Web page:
Domum 2022

5th July 2022
On 3 July, the school celebrated those leaving us, as pupils, dons and families gathered for Medal Speaking and Domum. It was also a poignant event for Mr Nick Wilks, Second Master, who is retiring after 18 years at Winchester. The following excerpts are from his final address in Chapel.

The word Domum doesn’t just signify a location, home, but it also implies a movement towards home. Indeed, the song Domum is about a longing to be away from here and to be at home.  

We all have our own unique relationships with home – thank goodness for that - but what we generally share is a sense of personal history: home is where we come from, and, at this moment in time, where we are headed. But of course we are not just thinking about home at this moment in time. We are also thinking about the rest of our lives, and how we might spend them. What will university be like? Who will we meet? Where will we live? What impact will our lives have? What will be our legacy?

Medal Speaking Winners

At this juncture of our lives, it is tempting to be impatient to make our mark. Make the most of the life you have ahead of you. But consider the nature of that achievement. Our future does not have to consist of heroic gestures or historic acts. If it does, all well and good. But as St Paul puts it well: “Let your moderation be known unto all men… whatsoever things are true, whatsoever things are honest, whatsoever things are just, whatsoever things are pure, whatsoever things are lovely, whatsoever things are of good report; if there be any virtue, and if there be any praise, think on these things.”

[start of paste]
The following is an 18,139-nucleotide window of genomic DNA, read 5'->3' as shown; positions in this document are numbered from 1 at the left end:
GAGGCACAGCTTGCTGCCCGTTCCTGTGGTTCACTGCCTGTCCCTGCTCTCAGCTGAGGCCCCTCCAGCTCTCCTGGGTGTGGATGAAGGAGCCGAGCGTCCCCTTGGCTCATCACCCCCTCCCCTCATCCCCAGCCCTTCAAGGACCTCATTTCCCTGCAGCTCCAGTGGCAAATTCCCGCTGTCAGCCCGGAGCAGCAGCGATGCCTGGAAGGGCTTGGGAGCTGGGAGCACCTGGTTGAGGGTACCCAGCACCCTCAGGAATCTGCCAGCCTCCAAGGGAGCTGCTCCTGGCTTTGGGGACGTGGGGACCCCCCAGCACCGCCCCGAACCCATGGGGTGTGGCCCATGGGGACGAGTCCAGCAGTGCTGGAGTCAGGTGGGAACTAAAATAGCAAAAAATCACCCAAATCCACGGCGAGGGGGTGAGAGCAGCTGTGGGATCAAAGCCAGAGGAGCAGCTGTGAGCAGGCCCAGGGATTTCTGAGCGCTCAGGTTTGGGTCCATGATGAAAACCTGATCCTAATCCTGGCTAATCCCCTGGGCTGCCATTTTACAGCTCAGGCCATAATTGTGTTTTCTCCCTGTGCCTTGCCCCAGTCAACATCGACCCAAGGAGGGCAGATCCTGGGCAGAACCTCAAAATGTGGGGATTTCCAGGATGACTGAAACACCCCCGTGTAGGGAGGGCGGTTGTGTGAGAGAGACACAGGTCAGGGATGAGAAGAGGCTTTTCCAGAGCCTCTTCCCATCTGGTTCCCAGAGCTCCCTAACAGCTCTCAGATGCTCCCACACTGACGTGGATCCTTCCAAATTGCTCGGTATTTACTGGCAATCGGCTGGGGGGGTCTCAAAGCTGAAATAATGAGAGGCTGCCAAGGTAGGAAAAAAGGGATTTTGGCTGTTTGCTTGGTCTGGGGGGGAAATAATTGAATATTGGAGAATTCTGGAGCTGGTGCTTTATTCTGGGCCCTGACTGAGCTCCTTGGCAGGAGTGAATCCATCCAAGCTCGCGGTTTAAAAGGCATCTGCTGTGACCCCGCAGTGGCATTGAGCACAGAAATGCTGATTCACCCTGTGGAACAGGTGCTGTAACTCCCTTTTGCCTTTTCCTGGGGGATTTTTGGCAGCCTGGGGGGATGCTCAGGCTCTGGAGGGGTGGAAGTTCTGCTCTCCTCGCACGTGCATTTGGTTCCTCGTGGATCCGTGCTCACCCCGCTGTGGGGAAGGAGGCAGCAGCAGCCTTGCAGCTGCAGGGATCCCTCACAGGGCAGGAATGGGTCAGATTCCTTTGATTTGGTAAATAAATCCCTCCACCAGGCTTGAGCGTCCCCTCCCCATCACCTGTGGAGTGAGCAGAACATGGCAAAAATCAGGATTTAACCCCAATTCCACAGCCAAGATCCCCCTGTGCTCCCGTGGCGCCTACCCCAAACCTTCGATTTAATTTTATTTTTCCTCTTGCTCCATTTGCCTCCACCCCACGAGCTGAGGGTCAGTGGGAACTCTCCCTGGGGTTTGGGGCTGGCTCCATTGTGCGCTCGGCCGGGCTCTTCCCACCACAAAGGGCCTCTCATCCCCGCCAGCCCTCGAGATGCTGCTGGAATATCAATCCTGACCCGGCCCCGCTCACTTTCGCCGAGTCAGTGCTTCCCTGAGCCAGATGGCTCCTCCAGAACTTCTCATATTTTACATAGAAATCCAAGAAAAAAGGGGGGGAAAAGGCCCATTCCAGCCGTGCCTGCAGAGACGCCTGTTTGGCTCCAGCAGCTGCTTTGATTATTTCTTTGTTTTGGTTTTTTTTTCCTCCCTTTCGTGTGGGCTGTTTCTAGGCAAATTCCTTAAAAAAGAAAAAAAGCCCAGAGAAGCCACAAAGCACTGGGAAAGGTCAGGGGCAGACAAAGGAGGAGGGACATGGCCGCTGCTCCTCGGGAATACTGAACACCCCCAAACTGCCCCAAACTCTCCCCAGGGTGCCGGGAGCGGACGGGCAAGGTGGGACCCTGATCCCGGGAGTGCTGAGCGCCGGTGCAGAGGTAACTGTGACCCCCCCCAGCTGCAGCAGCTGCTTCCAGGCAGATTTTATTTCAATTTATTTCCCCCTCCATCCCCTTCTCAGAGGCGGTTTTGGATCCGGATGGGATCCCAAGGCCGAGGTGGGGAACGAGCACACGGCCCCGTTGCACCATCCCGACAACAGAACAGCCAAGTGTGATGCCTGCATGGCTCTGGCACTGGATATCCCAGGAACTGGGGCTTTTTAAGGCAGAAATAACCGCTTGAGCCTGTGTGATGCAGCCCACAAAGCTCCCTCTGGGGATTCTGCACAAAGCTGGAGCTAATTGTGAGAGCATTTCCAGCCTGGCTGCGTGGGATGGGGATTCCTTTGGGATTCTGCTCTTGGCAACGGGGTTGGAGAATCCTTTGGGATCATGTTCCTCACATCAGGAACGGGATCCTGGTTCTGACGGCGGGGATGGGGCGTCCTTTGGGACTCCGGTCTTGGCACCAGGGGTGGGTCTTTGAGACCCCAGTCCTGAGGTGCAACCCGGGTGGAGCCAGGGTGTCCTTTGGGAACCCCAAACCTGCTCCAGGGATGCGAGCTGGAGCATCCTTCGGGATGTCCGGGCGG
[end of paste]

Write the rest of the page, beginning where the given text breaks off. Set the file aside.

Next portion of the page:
I like to think that Wykeham would have wanted his Wykehamists to leave this place equipped for something which transcends personal ambition. Speaking for myself, I leave here enormously indebted to all I have learned, and even more the people I have learnt from, including you. And if I may I will presume to give you two pieces of advice.

First, a curiosity about other people will never permit you to make assumptions about them. So don’t abandon your curiosity about other people and about new experiences – don’t be too busy, preoccupied by school life or simply too defensive so that you close down. You will miss out terribly if you do.

Secondly, you have had here a unique opportunity here to be yourselves. This is a place which wants us all to be comfortable in our own skin. I hope very much that this has been your experience of the school. And that may – may – entail risk. A few may take advantage of your openness when you go out into a world which is less forgiving and in which people may be less open. But the gains of being unapologetically yourself far outweigh that risk. You can be sure of being valued for who you really are, rather than the person you think others want you to be. And last but not least, don’t be afraid to acknowledge vulnerability to those you trust – and cultivate a reciprocal trust with that in mind.


Domum, home, then, is not really a fixed place at all. It is a movement towards becoming what we really are, and learning to trust that inner compass. And that identity is bound up not with the isolation of a misplaced ego or individuality, but in a shared human experience. Use your interactions with each other well: be receptive, and keep an open mind. 

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